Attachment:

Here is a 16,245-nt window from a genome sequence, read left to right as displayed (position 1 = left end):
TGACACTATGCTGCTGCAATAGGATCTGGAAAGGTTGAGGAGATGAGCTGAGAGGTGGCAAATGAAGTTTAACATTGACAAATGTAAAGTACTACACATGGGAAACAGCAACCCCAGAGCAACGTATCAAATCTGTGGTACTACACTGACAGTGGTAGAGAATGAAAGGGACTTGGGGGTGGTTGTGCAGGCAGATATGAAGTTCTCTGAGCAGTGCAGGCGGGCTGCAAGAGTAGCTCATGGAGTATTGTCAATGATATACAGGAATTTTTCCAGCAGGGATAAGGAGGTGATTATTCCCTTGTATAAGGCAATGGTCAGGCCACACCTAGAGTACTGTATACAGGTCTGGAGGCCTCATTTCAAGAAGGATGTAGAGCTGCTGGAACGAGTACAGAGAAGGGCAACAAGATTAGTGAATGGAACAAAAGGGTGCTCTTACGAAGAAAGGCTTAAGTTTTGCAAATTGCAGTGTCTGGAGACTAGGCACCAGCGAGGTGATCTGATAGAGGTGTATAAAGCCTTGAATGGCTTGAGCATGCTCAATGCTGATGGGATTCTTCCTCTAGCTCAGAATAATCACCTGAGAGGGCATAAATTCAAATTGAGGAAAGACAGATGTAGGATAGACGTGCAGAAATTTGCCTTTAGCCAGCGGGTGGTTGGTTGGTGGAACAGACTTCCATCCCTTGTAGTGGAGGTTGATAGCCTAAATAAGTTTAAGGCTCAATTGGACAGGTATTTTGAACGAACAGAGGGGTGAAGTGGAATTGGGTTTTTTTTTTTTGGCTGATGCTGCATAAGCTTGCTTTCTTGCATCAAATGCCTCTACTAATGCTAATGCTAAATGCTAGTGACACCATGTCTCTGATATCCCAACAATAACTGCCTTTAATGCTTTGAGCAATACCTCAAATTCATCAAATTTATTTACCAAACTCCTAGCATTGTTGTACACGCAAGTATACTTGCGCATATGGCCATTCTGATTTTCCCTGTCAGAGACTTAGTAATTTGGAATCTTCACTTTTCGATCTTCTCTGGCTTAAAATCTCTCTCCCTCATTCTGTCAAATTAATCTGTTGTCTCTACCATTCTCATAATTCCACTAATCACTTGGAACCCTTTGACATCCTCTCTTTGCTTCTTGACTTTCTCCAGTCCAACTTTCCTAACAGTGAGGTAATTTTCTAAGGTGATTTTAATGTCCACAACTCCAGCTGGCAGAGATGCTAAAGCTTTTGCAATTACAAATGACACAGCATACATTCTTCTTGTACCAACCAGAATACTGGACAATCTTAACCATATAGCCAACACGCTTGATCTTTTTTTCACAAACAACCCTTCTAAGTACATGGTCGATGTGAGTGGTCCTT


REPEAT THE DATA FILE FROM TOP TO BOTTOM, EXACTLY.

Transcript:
Here is a 16,245-nt window from a genome sequence, read left to right as displayed (position 1 = left end):
TGACACTATGCTGCTGCAATAGGATCTGGAAAGGTTGAGGAGATGAGCTGAGAGGTGGCAAATGAAGTTTAACATTGACAAATGTAAAGTACTACACATGGGAAACAGCAACCCCAGAGCAACGTATCAAATCTGTGGTACTACACTGACAGTGGTAGAGAATGAAAGGGACTTGGGGGTGGTTGTGCAGGCAGATATGAAGTTCTCTGAGCAGTGCAGGCGGGCTGCAAGAGTAGCTCATGGAGTATTGTCAATGATATACAGGAATTTTTCCAGCAGGGATAAGGAGGTGATTATTCCCTTGTATAAGGCAATGGTCAGGCCACACCTAGAGTACTGTATACAGGTCTGGAGGCCTCATTTCAAGAAGGATGTAGAGCTGCTGGAACGAGTACAGAGAAGGGCAACAAGATTAGTGAATGGAACAAAAGGGTGCTCTTACGAAGAAAGGCTTAAGTTTTGCAAATTGCAGTGTCTGGAGACTAGGCACCAGCGAGGTGATCTGATAGAGGTGTATAAAGCCTTGAATGGCTTGAGCATGCTCAATGCTGATGGGATTCTTCCTCTAGCTCAGAATAATCACCTGAGAGGGCATAAATTCAAATTGAGGAAAGACAGATGTAGGATAGACGTGCAGAAATTTGCCTTTAGCCAGCGGGTGGTTGGTTGGTGGAACAGACTTCCATCCCTTGTAGTGGAGGTTGATAGCCTAAATAAGTTTAAGGCTCAATTGGACAGGTATTTTGAACGAACAGAGGGGTGAAGTGGAATTGGGTTTTTTTTTTTTGGCTGATGCTGCATAAGCTTGCTTTCTTGCATCAAATGCCTCTACTAATGCTAATGCTAAATGCTAGTGACACCATGTCTCTGATATCCCAACAATAACTGCCTTTAATGCTTTGAGCAATACCTCAAATTCATCAAATTTATTTACCAAACTCCTAGCATTGTTGTACACGCAAGTATACTTGCGCATATGGCCATTCTGATTTTCCCTGTCAGAGACTTAGTAATTTGGAATCTTCACTTTTCGATCTTCTCTGGCTTAAAATCTCTCTCCCTCATTCTGTCAAATTAATCTGTTGTCTCTACCATTCTCATAATTCCACTAATCACTTGGAACCCTTTGACATCCTCTCTTTGCTTCTTGACTTTCTCCAGTCCAACTTTCCTAACAGTGAGGTAATTTTCTAAGGTGATTTTAATGTCCACAACTCCAGCTGGCAGAGATGCTAAAGCTTTTGCAATTACAAATGACACAGCATACATTCTTCTTGTACCAACCAGAATACTGGACAATCTTAACCATATAGCCAACACGCTTGATCTTTTTTTCACAAACAACCCTTCTAAGTACATGGTCGATGTGAGTGGTCCTT